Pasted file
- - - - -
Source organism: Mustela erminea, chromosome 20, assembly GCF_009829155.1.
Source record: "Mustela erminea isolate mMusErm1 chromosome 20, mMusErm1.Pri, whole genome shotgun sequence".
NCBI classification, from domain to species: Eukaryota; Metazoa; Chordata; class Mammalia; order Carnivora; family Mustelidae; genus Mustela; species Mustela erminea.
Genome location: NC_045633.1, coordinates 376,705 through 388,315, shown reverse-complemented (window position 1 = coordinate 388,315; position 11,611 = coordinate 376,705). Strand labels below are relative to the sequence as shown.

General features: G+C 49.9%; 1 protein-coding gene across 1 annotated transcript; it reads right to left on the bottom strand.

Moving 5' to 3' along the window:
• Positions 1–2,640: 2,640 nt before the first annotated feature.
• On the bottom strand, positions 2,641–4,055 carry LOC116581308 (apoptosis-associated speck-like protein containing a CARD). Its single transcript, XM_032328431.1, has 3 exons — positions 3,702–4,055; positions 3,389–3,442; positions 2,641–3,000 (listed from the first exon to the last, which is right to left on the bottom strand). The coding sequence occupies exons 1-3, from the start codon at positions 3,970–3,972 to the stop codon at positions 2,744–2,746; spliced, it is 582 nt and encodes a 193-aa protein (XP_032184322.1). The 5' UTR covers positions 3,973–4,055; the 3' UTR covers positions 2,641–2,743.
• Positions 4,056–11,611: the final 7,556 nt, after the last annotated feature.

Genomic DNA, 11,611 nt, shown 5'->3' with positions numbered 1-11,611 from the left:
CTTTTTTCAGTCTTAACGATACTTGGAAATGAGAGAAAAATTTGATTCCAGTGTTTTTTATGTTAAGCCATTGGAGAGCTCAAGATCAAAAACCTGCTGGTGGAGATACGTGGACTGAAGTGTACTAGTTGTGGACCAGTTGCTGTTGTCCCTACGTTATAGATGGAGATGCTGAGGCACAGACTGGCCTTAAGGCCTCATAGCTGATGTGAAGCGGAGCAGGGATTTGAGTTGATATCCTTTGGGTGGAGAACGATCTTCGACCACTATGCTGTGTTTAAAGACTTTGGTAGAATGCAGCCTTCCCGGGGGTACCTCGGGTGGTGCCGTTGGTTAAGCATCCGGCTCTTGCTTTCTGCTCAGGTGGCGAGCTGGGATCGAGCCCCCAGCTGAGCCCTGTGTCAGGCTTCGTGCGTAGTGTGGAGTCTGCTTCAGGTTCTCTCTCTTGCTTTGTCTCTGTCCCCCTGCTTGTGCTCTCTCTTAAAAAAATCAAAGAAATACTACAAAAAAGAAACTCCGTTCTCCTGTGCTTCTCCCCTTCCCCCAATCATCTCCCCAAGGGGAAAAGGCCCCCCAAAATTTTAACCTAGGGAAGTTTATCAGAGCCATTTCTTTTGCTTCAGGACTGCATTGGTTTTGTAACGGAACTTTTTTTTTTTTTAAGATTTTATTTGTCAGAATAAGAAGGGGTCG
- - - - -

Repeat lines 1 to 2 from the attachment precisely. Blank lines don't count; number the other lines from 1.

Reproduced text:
Source organism: Mustela erminea, chromosome 20, assembly GCF_009829155.1.
Source record: "Mustela erminea isolate mMusErm1 chromosome 20, mMusErm1.Pri, whole genome shotgun sequence".